Popular historical Ghost Ride brings in record numbers –
Story by Patricia Beech –
Photos by Mark Carpenter and Patricia Beech –
Caramel popcorn and Ghost Rides were reason enough for some visitors to brave the muggy 90 degree days that settled over the Winchester Homecoming Festival last weekend.
“The weather did keep the crowds down some this year,” said festival organizer Patsy Roberts. “But, the vendors were still busy, and I think overall they were happy with the amount of business they did.”
According to Wayne Township’s Fire Chief Travis Baker, the weather didn’t slow the sale of caramel corn (the festival’s signature fare). “It’s been awesome, better than expected,” he said. “We’re almost sold out.”
The festival and the heat ended Sunday evening when a torrential thunderstorm swept through northern Adams County dropping hail and knocking out half the town’s electricity before it passed.
“We saw the storm coming so everybody jumped in and started taking stuff down,” said Roberts. “People were helping the vendors pack up, and we got everything put away, but we were all drenched.”
Despite the extremes in weather, crowds did turn out for the festival’s full slate of events and musical venues including performances by the Boyer Sisters and up-and-coming country music singer, David Tucker.
“I didn’t see Tucker perform, but everyone said he did a great job Saturday night,” said Roberts who, along with several other village residents spent the evening at the founder’s cemetery participating in the festival’s popular Ghost Ride. Two horse drawn carriages and a trolley transported nearly 500 visitors to and from the cemetery where residents dressed in period clothing and assumed the roles of the town’s founders.
Roberts’ grandson Zack participated in the history re-enactment. “I was a Revolutionary War soldier named John McCormick,” he explained. “When the Revolution ended the government was giving to land to soldiers, and when they ran out of land in Virginia they started giving away land in Ohio. They gave land to McCormick just north of Winchester, so he’s buried out there in the cemetery.”
Another popular attraction, the Antique Tractor Show, brought in a record number of tractors and farm equipment. According to organizer Matthew Trefz, over 50 tractors participated in this year’s show.
Winners included: Best restored – David Purdin, Best Un-restored -Matt Bihl, Best Implement – Dwayne Yates, Oldest Tractor – Daniel Henize, and People’s Choice – Ed Barry.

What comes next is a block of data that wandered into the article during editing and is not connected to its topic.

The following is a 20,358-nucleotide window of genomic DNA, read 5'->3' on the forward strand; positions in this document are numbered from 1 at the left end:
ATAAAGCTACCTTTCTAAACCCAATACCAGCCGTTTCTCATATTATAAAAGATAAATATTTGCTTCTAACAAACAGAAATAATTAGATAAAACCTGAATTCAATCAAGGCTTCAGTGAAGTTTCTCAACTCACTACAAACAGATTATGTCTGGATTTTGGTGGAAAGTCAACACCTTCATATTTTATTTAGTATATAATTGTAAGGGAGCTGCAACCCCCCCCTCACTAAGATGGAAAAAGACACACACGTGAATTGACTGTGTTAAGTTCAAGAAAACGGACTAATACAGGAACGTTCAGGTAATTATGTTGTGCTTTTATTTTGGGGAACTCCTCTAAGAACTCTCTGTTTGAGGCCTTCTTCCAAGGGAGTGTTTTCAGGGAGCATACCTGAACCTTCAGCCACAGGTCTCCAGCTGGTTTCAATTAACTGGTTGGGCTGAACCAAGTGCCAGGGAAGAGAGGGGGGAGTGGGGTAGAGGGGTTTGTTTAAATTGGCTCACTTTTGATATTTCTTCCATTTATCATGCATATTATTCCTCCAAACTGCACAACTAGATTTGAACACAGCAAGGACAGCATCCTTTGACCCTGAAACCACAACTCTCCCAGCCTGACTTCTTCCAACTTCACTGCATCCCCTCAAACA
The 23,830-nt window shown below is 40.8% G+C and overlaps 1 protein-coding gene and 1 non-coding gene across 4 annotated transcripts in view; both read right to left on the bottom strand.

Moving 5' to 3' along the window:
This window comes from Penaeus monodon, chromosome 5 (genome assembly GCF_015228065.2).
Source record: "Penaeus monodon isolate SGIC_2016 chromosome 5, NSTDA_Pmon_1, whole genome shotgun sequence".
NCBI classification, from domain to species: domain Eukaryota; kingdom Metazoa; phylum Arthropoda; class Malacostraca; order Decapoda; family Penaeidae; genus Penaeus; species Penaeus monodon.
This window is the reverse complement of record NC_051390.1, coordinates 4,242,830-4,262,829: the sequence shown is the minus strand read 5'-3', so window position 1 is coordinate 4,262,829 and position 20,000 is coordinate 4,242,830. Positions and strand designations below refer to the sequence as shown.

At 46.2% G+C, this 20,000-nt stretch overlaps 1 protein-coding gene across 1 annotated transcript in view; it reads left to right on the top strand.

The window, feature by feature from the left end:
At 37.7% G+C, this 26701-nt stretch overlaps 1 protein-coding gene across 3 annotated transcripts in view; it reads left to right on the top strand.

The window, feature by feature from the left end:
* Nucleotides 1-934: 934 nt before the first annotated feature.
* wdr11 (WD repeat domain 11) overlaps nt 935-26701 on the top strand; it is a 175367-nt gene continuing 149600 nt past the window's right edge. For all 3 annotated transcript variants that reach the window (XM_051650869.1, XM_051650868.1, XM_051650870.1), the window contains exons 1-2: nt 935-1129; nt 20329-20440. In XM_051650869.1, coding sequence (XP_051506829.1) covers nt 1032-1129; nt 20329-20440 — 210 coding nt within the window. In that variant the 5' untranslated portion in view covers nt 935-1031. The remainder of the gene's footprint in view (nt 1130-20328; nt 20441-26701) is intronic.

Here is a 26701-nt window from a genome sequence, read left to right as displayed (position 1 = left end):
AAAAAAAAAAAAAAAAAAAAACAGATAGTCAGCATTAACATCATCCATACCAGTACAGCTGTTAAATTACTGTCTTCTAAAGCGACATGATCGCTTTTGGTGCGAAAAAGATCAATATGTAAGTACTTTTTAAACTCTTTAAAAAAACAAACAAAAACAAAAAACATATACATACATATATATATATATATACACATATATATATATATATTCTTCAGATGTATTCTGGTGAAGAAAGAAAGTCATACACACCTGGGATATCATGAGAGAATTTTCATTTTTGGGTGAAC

The festival finale, the Grand Parade, was led Sunday by a Boy Scout color guard and Grand Marshals Kenneth and Sharon Corrill West, who rode in a 1924 Model T Ford touring car.
“This community is just like a family,” said Mrs. West. “I was surprised when they told us we were to be the Grand Marshals, we feel very honored, it’s really a privilege.”
The Wests have lived and farmed in the Winchester area throughout their 55 years of marriage. “I’ve always lived in Winchester, the only time I was ever away from Adams County was when I did a hitch in the Navy in the mid 1950’s,” said Mr. West. “That was B.S. – Before Sharon,” he joked.
Mrs. West, who was originally from West Union, laughed, saying she “got drafted into the community when we got married.”
Mr. West worked at GE Aviation in Peebles before retiring while Mrs. West and their five children operated the family’s farm. “The kids all helped with farming and they’re all still close around us,” said Sharon. The couple have 15 grandchildren and eight great grandchildren.
The North Adams High School band marching behind the Grand Marshals played the school’s fight song, the Notre Dame Victory March. “It’s been several years since we’ve actually played the fight song in a parade,” said band director Matt William. “Of course we play it for the basketball games, but we thought we’d pull it out for the parade this year.”
Members of the Southern Ohio Wheel Chair Buddies followed behind with their caregivers. The group was founded seven years ago by veteran Rick Bell, after he lost the use of his legs in the Iraq War. “We want people to realize that there is life after the chair,” said Bell before the parade began.
The festival Queen, Haley Porterfield and her court (Paige Demlow – First Runner Up and Kristian Alcorn – Second Runner Up) waved and tossed candy to kids along the parade route.
The Georgetown High School marching band, colorful floats, classic cars, wailing fire engines, and politicians trailed by chugging antique tractors and riders on horseback brought up the rear.
“Overall, it was a very successful festival,” said Roberts. “Everything went smoothly, and everyone seemed to have a good time.”